And since we have gifts that differ according to the grace given to us, let each exercise them accordingly: if prophecy, according to the proportion of his faith; if service, in his serving; or he who teaches, in his teaching; or he who exhorts, in his exhortation; he who gives, with liberality; he who leads, with diligence; he who shows mercy, with cheerfulness. Let love be without hypocrisy. Abhor what is evil; cling to what is good. Be devoted to one another in brotherly love; give preference to one another in honor. Romans 12:6-10
We all have different Love Languages. But in a new book by Val Walker, The Art of Comforting, he writes that the language of comforting is a least 80% non-verbal and is very important in any relationship.
“Being there for someone does not necessarily mean being always there, but it does require us to be all there, with our undivided attention, using facial expressions, eye contact, gestures and voice intonations to convey empathy.”
So, even if Quality Time isn’t your spouse’s main Love Language, we all need to be completely there when communicating with our love ones.
February is Heart Health month so I wanted to share some tips on what is a heart attack and how to prevent one:
1. Warning signs of a heart attack: chest pains, with uncomfortable pressure, squeezing, fullness or pain in the center of the chest, typically lasting more than a few minutes and possible recurring.
2. Other pains may show up. Discomfort might be present in one or both arms, the back, neck, jaw or stomach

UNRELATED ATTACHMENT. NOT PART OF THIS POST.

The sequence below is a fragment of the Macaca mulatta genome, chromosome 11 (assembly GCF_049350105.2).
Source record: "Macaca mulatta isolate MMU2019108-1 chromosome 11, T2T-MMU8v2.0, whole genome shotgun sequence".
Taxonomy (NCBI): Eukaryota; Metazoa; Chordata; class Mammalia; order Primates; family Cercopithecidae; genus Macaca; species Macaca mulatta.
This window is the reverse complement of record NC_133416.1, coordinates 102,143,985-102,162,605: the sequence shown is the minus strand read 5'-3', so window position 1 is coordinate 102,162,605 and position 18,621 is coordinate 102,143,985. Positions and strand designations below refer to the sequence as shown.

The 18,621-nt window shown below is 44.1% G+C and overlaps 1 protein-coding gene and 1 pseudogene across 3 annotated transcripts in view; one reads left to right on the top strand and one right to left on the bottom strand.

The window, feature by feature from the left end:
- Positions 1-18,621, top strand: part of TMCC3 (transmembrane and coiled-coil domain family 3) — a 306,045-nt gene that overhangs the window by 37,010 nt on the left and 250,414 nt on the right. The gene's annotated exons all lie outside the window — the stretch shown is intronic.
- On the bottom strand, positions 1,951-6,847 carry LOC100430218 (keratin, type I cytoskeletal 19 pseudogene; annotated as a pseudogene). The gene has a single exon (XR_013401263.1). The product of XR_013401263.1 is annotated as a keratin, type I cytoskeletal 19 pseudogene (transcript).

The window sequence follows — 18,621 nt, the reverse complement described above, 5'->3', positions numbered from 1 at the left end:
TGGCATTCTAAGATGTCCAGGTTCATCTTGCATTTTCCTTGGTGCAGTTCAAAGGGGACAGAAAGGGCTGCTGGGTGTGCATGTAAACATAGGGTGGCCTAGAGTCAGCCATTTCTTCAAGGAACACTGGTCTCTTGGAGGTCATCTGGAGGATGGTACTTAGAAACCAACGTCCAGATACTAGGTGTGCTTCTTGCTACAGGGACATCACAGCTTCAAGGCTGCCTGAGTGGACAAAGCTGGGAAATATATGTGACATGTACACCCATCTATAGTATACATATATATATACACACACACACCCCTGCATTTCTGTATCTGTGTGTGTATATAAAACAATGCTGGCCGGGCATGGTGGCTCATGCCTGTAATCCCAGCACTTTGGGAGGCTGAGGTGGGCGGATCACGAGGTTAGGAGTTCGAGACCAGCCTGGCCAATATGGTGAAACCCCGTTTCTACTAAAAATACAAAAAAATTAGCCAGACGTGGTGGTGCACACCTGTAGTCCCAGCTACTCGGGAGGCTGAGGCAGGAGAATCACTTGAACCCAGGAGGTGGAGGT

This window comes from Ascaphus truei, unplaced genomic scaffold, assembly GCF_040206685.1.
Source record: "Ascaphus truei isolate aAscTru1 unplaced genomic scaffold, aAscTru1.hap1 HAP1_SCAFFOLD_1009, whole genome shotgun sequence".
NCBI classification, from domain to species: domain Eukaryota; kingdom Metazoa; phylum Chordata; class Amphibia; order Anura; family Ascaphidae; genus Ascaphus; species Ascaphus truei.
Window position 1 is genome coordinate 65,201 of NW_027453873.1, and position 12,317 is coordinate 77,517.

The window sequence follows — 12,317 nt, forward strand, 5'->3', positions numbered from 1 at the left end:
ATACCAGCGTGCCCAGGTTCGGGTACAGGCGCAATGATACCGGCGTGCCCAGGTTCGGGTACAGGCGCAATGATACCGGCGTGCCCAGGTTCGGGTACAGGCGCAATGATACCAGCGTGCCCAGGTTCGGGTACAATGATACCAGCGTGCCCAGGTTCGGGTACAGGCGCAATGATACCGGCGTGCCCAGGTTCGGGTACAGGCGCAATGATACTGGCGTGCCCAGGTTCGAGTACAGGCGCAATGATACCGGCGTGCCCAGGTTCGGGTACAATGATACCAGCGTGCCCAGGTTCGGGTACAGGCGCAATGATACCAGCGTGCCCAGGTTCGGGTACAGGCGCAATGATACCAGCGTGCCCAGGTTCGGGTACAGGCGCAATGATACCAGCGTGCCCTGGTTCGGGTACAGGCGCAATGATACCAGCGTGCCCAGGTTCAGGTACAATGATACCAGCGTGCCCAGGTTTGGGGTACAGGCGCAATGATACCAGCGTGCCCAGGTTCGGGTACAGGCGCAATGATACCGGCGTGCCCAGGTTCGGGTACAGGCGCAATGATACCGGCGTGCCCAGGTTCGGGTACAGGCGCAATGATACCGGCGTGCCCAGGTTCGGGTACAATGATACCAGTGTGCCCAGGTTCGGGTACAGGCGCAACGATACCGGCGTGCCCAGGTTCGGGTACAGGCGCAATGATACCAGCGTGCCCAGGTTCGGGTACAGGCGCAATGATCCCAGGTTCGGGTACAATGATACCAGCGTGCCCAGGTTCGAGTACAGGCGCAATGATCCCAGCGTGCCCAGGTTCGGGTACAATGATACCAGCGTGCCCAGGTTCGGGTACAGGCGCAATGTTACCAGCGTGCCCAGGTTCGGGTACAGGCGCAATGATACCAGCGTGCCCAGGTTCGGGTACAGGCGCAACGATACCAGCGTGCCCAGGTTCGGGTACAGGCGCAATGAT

3. Shortness of breath.
4. Other symptoms. Extreme weakness, anxiety, sweating, nausea, vomiting or lightheadedness.
What should you do if you have any of these symptoms?
1. Don’t dismiss symptoms especially if you are woman. A woman’s symptoms are usually different than a man. Minutes matter so call 911 if you think you might be having a heart attack. If someone is with you, inform them of any medical conditions you have or medications you are currently taking.
2. Once EMS professionals arrive, they can administer immediate treatment, and the hospital’s ER staff will likely tend to you more quickly if you arrive by ambulance.
3. Each minute your heart is deprived of oxygen your changes of damaging or destroying part of the heart muscle, so time is crucial.
Are you at risk for a heart attack?
1. If you have a family member who had heart disease at an early age you should tell your doctor.
3. High blood pressure
4. High blood cholesterol
6. Being overweight or obese
7. Physical inactivity
Preventing a Heart Attack
Since more than one million Americans experience a heart attack each year, every step you can take toward prevention works in your favor. One of the simplest ways is to change your eating habits. These nutrition strategies can help:
1. Eat more fish, vegetables, fruits, whole grains and bean.
2. Eat a low-calorie diet
3. Limit total fat grams
4. Cut back on saturated and trans fats (butter, margarine, salad dressing, fried foods and desserts)
5. Choose fats wisely so cook with olive oil.
6. Balance animal, fish and vegetable protein sources
7. Limit cholesterol consumption. Get your energy from complex carbs such as whole-wheat pasta and whole-grain breads
8. Don’t skip meals; instead eat five to six small meals to control blood sugar, cholesterol levels and burn calories.
(from Living magazine, Feb. 2011)
I hope you learn what your Love Language is and what your spouse and children’s are. I believe it will make a difference in how you relate with one another.